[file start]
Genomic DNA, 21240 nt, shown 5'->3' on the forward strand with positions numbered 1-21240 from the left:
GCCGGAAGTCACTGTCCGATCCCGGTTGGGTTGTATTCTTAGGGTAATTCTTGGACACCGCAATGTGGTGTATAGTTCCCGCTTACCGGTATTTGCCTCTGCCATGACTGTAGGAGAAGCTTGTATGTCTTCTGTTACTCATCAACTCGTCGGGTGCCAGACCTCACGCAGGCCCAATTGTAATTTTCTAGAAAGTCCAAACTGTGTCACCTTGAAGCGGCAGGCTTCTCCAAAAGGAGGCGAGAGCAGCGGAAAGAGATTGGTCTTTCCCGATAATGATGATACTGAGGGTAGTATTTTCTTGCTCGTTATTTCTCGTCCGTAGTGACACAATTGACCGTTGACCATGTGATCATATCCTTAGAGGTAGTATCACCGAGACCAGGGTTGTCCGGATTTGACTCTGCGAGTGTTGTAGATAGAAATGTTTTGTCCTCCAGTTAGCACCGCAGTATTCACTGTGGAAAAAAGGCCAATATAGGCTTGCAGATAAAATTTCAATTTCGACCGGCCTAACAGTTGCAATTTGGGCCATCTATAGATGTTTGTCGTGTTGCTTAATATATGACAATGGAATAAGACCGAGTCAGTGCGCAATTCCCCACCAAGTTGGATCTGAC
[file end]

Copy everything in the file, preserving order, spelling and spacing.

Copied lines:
Genomic DNA, 21240 nt, shown 5'->3' on the forward strand with positions numbered 1-21240 from the left:
GCCGGAAGTCACTGTCCGATCCCGGTTGGGTTGTATTCTTAGGGTAATTCTTGGACACCGCAATGTGGTGTATAGTTCCCGCTTACCGGTATTTGCCTCTGCCATGACTGTAGGAGAAGCTTGTATGTCTTCTGTTACTCATCAACTCGTCGGGTGCCAGACCTCACGCAGGCCCAATTGTAATTTTCTAGAAAGTCCAAACTGTGTCACCTTGAAGCGGCAGGCTTCTCCAAAAGGAGGCGAGAGCAGCGGAAAGAGATTGGTCTTTCCCGATAATGATGATACTGAGGGTAGTATTTTCTTGCTCGTTATTTCTCGTCCGTAGTGACACAATTGACCGTTGACCATGTGATCATATCCTTAGAGGTAGTATCACCGAGACCAGGGTTGTCCGGATTTGACTCTGCGAGTGTTGTAGATAGAAATGTTTTGTCCTCCAGTTAGCACCGCAGTATTCACTGTGGAAAAAAGGCCAATATAGGCTTGCAGATAAAATTTCAATTTCGACCGGCCTAACAGTTGCAATTTGGGCCATCTATAGATGTTTGTCGTGTTGCTTAATATATGACAATGGAATAAGACCGAGTCAGTGCGCAATTCCCCACCAAGTTGGATCTGAC